• Larissa Davies

Don't say he didn't warn you..

Understanding a dogs body language and the signs of a dog that is becoming anxious or stressed is something a lot of us dog owners don't think about. We presume that if they grown or show their teeth that they've had enough, but in actual fact, our dogs display very subtle signs of stress before they give that unpleasant snap.

A dog can't communicate to us they are not happy with that child climbing all over them or when they don't want that strange person rushing in and stroking them verbally. So it's our job to understand how our dogs are feeling so help them feel relaxed and to prevent any incidents.

Signs can be:

  • Panting

  • Drooling

  • Licking around the mouth

  • Scratching

  • Ears down or back

  • Showing teeth

  • Lunging

  • Wincing

  • Growling

  • Eyes widening

  • And the end result if all above were ignored is the bite!

We can't blame the dog and get cross if they've been trying to tell us they are not happy. If your dog is displaying any of these signs without a particular reason and it's out of character, it's worth establishing if they are in any pain or feeling under the weather. Seek vetinary advise at soonest opportunity if you feel it is out of character and you suspect pain or illness.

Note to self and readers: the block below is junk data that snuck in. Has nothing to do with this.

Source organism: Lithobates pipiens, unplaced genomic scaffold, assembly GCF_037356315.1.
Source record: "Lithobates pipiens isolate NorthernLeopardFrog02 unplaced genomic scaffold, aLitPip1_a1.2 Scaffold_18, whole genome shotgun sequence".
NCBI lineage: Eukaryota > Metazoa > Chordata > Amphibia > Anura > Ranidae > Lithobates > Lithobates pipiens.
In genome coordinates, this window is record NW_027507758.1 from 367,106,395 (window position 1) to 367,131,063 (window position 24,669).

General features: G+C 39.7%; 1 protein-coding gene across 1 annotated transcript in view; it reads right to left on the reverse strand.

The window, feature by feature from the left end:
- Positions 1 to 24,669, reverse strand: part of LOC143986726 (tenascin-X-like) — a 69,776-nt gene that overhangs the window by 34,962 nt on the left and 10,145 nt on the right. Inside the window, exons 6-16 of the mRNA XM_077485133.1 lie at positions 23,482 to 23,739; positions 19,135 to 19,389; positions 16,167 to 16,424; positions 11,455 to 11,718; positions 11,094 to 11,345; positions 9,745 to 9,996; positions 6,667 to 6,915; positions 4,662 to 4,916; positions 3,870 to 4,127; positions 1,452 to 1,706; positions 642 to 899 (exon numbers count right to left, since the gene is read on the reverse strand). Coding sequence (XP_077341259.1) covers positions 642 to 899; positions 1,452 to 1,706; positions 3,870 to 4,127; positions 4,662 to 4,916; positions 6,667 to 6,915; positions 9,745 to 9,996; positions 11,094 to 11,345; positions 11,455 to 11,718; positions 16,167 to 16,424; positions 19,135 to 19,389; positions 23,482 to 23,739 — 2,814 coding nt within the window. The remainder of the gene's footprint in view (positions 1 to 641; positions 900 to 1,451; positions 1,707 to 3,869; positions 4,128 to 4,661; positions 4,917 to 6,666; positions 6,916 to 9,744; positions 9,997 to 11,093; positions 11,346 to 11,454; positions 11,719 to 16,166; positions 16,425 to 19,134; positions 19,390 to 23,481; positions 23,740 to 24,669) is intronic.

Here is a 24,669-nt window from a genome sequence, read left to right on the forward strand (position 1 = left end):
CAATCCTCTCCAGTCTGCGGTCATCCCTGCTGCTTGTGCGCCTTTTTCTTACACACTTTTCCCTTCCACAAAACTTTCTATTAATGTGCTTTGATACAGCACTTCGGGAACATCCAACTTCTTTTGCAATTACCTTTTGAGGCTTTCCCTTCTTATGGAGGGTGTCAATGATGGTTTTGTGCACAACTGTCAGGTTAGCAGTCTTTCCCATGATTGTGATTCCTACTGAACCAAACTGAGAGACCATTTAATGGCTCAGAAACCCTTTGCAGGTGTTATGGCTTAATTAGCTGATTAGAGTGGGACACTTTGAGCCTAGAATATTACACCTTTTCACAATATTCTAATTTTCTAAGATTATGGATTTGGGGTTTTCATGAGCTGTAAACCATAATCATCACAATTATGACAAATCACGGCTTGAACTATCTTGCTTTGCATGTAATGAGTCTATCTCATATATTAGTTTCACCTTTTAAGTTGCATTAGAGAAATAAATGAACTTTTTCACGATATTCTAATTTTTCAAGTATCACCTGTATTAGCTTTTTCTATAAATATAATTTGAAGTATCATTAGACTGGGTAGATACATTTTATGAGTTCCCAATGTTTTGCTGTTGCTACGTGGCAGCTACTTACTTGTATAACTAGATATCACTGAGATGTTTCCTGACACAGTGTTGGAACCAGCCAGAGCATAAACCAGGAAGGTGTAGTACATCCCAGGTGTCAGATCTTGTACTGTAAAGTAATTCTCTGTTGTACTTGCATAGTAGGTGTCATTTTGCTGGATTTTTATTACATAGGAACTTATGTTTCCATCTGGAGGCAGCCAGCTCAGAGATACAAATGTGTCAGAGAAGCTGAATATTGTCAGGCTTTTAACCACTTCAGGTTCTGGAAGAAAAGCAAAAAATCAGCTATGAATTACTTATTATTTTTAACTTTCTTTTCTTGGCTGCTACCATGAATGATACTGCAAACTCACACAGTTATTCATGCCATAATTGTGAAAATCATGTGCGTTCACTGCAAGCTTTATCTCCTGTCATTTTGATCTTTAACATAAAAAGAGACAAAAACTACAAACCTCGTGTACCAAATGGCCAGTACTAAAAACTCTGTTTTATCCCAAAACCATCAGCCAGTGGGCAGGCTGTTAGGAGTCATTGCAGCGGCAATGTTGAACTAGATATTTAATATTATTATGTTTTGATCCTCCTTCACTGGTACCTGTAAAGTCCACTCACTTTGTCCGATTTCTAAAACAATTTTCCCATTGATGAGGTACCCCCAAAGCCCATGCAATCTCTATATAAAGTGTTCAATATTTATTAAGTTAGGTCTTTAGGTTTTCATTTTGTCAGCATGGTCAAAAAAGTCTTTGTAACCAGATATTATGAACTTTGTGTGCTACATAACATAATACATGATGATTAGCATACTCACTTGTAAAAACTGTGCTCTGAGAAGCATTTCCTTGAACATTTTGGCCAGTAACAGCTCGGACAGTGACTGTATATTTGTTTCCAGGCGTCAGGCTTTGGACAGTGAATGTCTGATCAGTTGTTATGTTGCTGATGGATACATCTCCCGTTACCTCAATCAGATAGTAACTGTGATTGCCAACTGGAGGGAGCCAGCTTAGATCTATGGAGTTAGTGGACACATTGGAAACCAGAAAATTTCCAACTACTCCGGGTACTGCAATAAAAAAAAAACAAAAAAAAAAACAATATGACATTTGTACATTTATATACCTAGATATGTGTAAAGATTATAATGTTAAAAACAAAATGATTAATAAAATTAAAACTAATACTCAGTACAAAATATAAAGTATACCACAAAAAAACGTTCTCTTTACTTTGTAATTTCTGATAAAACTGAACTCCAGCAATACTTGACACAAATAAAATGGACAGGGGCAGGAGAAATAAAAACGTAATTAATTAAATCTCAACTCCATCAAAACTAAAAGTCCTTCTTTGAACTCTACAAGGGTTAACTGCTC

• If your dog becomes stressed or anxious showing the above signs, here's what you can do to keep yourself & others safe and get your dog back to a comfortable calm state:

  • Give them space, back away slowly, do not stand front on as that is quite a confrontational approach if they are feeling scared. Its always best to be side on avoiding eye contact

  • Stay calm. Dogs are very good at picking up on your feelings, if you are feeling scared or anxious, it'll vibrate over to them and they'll think there's a reason to feel scared

  • Don't shout at them, calm reassurance can be given if you feel your pet responds to that

  • Keep children away and help young children to understand the importance of giving dogs space

If you have any further questions or need advice on dog body language please don't hesitate to contact.


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